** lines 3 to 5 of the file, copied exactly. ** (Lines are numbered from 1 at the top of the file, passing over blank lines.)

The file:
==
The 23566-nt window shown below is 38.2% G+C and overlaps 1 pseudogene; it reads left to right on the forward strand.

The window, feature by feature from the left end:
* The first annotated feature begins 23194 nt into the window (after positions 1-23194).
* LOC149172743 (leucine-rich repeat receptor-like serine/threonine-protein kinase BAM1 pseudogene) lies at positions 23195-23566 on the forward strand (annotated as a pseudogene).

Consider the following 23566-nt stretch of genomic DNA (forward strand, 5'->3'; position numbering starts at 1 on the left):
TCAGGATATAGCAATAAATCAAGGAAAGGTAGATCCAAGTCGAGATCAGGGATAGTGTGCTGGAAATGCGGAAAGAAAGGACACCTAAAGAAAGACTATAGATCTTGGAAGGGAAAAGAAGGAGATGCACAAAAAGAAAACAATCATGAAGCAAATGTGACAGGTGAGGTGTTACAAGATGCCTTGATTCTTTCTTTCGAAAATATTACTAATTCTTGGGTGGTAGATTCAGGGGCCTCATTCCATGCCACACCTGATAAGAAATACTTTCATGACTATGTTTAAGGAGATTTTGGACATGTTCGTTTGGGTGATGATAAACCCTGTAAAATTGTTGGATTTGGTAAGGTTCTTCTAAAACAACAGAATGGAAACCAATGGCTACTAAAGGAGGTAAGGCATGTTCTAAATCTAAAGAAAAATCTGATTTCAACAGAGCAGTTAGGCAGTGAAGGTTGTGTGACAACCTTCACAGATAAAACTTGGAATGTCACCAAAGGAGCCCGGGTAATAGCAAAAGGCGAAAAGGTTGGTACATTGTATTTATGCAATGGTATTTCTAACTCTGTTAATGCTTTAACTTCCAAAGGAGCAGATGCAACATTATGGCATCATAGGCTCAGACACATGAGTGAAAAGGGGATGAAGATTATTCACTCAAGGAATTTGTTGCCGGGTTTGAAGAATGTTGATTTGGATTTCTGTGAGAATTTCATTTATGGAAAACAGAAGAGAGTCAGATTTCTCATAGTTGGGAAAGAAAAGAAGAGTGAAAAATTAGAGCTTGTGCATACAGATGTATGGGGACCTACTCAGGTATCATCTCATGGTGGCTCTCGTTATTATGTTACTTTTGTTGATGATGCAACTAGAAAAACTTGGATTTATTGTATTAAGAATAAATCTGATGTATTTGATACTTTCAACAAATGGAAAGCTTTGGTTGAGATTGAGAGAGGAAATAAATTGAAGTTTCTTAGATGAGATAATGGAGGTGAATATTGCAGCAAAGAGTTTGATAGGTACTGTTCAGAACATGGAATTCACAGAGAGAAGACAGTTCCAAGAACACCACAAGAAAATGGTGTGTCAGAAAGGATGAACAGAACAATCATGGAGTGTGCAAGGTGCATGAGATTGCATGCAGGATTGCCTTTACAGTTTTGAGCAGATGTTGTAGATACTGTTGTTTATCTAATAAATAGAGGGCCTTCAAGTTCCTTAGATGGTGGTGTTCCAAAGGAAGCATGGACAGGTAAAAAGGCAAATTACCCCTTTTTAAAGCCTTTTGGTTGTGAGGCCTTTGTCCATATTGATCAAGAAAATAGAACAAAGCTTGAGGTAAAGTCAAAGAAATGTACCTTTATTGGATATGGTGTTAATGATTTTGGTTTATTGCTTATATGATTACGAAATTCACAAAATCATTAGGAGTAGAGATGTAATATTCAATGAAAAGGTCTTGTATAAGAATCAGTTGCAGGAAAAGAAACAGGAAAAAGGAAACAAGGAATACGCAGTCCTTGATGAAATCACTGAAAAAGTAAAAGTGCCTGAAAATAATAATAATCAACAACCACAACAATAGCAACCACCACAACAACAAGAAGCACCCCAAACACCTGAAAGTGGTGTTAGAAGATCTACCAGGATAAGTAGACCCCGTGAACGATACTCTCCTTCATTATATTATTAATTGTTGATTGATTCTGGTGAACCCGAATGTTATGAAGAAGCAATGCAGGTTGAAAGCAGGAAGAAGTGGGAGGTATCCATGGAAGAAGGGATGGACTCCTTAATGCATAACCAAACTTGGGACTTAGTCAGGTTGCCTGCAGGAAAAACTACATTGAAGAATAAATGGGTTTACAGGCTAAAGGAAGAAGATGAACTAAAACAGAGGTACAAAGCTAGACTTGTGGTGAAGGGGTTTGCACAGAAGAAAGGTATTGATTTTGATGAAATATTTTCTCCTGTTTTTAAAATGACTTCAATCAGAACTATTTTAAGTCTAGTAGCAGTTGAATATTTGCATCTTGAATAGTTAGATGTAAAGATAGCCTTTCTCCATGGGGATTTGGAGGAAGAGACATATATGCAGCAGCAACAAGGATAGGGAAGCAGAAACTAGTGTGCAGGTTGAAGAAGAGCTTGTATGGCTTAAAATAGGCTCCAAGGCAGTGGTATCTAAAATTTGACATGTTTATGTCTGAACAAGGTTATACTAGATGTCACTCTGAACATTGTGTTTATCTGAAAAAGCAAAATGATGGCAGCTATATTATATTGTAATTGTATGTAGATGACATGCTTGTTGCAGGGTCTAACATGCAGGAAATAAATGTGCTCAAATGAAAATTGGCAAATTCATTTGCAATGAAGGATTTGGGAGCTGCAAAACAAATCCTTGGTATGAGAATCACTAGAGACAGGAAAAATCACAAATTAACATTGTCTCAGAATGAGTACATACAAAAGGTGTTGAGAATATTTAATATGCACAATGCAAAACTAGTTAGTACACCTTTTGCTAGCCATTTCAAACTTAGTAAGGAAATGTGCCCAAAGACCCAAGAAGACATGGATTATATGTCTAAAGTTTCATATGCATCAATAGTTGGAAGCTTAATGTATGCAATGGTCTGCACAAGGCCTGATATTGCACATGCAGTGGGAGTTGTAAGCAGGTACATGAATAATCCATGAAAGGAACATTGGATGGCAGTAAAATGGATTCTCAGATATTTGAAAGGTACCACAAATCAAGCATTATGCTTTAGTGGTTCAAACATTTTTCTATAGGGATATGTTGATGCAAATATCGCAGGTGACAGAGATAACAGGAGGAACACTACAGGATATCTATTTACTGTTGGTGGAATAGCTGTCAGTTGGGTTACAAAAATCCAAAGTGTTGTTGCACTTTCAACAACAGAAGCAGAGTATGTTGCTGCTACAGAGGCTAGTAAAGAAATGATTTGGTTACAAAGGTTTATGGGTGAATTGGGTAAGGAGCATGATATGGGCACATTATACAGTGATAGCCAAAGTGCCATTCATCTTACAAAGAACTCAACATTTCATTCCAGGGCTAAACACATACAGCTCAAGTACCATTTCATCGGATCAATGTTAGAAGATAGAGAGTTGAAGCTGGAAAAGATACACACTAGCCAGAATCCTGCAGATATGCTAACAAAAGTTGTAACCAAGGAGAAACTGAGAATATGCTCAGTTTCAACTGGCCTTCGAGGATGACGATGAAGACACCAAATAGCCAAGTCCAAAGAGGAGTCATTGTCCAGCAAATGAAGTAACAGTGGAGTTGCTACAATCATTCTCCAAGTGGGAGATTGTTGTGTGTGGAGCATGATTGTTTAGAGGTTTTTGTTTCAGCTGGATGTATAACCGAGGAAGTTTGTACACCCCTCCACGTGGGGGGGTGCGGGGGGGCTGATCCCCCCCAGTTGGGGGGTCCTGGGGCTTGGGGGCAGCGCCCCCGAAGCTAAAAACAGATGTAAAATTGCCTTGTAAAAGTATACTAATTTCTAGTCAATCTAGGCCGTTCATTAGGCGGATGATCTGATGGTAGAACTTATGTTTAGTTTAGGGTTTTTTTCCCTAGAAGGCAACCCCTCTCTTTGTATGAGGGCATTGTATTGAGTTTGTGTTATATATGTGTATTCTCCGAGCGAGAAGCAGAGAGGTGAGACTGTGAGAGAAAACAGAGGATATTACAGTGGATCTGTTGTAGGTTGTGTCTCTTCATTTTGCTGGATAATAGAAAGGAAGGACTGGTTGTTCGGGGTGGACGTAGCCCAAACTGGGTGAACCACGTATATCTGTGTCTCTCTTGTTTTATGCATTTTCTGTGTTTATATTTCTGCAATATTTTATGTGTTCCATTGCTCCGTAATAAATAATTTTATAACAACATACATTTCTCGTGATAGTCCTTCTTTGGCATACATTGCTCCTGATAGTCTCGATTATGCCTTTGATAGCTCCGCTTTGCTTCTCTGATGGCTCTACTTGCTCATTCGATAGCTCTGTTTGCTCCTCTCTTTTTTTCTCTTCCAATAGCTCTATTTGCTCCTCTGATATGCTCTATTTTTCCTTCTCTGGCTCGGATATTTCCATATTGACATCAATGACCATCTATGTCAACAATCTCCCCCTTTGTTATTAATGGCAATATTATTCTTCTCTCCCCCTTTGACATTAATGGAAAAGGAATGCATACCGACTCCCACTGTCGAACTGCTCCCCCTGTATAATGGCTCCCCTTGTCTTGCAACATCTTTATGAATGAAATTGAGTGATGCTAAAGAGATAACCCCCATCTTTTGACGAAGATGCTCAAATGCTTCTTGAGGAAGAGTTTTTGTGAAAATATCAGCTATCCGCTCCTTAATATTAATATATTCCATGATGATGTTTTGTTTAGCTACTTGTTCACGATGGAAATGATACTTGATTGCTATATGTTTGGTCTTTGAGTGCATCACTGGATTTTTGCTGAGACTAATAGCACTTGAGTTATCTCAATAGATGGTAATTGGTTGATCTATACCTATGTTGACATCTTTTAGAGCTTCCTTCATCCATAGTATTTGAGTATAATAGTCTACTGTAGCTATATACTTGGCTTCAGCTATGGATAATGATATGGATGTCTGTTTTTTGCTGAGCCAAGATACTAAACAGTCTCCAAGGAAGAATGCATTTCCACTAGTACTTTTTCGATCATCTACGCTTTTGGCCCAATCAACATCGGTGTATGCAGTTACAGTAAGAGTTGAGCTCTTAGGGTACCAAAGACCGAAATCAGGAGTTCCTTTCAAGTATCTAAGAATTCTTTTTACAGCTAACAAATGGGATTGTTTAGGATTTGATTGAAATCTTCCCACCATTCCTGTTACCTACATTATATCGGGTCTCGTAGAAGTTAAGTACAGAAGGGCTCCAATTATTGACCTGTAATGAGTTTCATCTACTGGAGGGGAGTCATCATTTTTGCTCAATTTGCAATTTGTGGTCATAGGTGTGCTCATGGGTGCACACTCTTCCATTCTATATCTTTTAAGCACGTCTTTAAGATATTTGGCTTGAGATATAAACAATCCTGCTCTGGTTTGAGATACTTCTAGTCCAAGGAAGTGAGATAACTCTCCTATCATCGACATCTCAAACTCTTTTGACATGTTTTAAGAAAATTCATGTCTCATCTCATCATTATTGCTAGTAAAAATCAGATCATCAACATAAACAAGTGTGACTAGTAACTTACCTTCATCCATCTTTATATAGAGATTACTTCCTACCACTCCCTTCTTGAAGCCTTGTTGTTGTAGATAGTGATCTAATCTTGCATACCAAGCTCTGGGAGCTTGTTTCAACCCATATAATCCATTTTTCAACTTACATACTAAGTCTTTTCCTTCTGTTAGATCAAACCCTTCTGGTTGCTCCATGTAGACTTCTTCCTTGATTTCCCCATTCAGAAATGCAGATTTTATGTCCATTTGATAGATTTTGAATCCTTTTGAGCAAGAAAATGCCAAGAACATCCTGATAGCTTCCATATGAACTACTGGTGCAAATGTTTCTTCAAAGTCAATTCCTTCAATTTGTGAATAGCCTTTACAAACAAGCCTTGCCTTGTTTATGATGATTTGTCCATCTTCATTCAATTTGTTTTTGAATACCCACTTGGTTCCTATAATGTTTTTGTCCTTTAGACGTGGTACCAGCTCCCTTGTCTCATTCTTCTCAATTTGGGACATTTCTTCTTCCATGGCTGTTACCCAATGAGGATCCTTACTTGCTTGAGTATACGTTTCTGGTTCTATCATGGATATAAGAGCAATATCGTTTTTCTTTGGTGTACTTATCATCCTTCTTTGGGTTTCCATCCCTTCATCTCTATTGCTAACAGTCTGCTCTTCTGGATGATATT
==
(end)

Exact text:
* The first annotated feature begins 23194 nt into the window (after positions 1-23194).
* LOC149172743 (leucine-rich repeat receptor-like serine/threonine-protein kinase BAM1 pseudogene) lies at positions 23195-23566 on the forward strand (annotated as a pseudogene).

Consider the following 23566-nt stretch of genomic DNA (forward strand, 5'->3'; position numbering starts at 1 on the left):